Could such a form of punishment be justified? If we think it could, then that suggests that what is wrong with judicial corporal punishment is not the infliction of physical pain itself, but rather causing objective, long-lasting, possibly irreversible harms. But if we think that lex talionis in the experience machine is wrong, then that suggests that what we think is wrong about judicial corporal punishment is simply that it causes the subjective experience of physical pain, irrespective of any objective or long-lasting harms it inflicts. This may be right – it might be the case that the state ought never to inflict physical pain upon its citizens, no matter what offence they have committed. But this position leads to familiar worries about why the infliction of physical pain is considered unacceptable when the infliction of psychological distress is considered legitimate – clearly for many people, having their liberty restricted by being sent to prison is likely to cause a great deal of psychological suffering, and yet we tend to think this is ok. So the person who thinks lex talionis in the experience machine is an impermissible form of judicial punishment will need to explain why causing subjective psychological pain is acceptable, while causing subjective physical pain is not.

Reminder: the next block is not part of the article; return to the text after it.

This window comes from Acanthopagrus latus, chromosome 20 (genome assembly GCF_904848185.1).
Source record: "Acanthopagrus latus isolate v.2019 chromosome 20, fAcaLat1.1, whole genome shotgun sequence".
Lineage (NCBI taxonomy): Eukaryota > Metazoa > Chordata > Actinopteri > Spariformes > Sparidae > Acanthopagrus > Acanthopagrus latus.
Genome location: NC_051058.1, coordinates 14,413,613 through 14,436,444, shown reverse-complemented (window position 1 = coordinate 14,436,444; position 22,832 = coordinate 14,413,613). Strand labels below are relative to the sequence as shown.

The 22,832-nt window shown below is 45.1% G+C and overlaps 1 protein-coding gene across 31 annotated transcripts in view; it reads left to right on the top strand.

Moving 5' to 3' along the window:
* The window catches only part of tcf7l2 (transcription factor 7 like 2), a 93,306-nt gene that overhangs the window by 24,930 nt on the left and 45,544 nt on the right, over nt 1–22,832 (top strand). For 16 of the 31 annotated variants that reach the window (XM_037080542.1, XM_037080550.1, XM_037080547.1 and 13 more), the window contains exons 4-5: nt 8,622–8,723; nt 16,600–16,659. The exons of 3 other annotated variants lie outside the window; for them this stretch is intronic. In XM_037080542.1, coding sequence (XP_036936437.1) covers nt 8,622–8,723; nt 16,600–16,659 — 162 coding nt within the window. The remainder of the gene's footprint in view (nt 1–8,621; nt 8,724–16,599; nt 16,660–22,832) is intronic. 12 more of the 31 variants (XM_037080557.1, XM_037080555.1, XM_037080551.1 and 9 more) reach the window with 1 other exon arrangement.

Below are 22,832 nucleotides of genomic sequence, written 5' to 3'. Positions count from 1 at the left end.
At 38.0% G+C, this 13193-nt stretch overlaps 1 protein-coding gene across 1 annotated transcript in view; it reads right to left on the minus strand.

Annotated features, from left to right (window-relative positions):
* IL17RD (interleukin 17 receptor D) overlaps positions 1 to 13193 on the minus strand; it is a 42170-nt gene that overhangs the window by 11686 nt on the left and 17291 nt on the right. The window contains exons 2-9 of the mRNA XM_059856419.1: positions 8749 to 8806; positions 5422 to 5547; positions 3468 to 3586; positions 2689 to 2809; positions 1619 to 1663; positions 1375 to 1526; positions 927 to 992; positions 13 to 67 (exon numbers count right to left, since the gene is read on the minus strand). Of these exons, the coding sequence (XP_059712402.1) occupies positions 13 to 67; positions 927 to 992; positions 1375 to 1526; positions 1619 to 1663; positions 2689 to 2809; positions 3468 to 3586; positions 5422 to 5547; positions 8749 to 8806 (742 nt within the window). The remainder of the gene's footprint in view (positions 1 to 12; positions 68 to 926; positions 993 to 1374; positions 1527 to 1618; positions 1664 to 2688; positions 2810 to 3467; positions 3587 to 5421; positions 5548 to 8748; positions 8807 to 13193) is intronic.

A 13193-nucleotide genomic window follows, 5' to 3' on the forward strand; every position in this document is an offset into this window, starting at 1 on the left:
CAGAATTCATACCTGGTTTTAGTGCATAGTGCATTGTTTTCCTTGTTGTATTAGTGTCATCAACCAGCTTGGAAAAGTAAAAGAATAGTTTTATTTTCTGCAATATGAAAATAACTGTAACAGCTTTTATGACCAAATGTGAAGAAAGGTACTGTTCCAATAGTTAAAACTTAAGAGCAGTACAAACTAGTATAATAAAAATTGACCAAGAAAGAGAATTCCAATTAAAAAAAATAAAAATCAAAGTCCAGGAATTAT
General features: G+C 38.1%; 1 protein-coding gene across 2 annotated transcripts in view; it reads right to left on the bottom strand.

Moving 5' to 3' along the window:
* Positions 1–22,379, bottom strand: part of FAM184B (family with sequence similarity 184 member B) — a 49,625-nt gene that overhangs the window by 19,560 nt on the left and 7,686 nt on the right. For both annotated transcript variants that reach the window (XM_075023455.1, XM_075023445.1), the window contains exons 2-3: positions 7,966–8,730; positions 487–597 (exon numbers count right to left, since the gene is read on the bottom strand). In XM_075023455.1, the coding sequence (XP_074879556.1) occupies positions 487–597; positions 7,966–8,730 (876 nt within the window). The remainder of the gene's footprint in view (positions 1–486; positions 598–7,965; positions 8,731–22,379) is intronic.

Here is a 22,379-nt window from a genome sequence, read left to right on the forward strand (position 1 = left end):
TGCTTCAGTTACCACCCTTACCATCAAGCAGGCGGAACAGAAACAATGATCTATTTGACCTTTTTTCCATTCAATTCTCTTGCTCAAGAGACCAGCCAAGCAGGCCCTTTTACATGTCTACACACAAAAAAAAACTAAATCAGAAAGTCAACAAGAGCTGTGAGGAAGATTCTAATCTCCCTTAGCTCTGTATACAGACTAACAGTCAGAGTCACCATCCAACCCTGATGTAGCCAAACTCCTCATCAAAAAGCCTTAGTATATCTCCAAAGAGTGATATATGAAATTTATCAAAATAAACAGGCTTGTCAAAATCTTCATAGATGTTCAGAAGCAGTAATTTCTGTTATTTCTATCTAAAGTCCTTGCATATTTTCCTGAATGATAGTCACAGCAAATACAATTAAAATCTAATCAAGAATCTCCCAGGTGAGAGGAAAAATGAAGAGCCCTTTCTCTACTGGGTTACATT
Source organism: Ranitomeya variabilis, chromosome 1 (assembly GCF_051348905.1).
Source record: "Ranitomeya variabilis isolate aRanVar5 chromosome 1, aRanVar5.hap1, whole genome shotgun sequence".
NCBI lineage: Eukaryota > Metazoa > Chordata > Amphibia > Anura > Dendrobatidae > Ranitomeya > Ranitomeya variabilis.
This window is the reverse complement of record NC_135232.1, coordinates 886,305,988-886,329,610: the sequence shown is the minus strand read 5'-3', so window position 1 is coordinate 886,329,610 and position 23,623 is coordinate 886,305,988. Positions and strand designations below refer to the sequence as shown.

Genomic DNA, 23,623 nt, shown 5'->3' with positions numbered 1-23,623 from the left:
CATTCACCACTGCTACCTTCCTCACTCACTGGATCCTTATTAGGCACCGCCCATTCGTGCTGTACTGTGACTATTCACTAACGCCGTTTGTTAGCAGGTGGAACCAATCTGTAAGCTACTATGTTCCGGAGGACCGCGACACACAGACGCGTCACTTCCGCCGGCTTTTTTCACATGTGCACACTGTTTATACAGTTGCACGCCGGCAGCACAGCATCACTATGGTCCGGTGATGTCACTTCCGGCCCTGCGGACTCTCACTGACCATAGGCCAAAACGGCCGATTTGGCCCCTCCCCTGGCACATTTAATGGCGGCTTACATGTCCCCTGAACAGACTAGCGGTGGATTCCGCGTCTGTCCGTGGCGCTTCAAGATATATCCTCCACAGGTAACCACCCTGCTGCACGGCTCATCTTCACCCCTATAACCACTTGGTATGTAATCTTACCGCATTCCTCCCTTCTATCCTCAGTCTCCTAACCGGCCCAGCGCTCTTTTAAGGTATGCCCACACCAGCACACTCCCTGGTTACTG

As a tentative conclusion, I’m inclined to think that the reason to object to judicial corporal punishment is that it inflicts forms of physical damage that are objective, that is, that are harmful independently of how the subject experiences the harm. This is why it would be wrong for the Iranian judicial system to have carried out their punishment of dropping acid into the offender’s eyes – this would have blinded him, which is an objective and irreversible harm. But perhaps if we could simulate the pain and suffering caused by having acid thrown in one’s eyes without actually inflicting this objective harm, then this would be an acceptable form of retributive justice. Lex talionis within the experience machine might be a permissible form of punishment.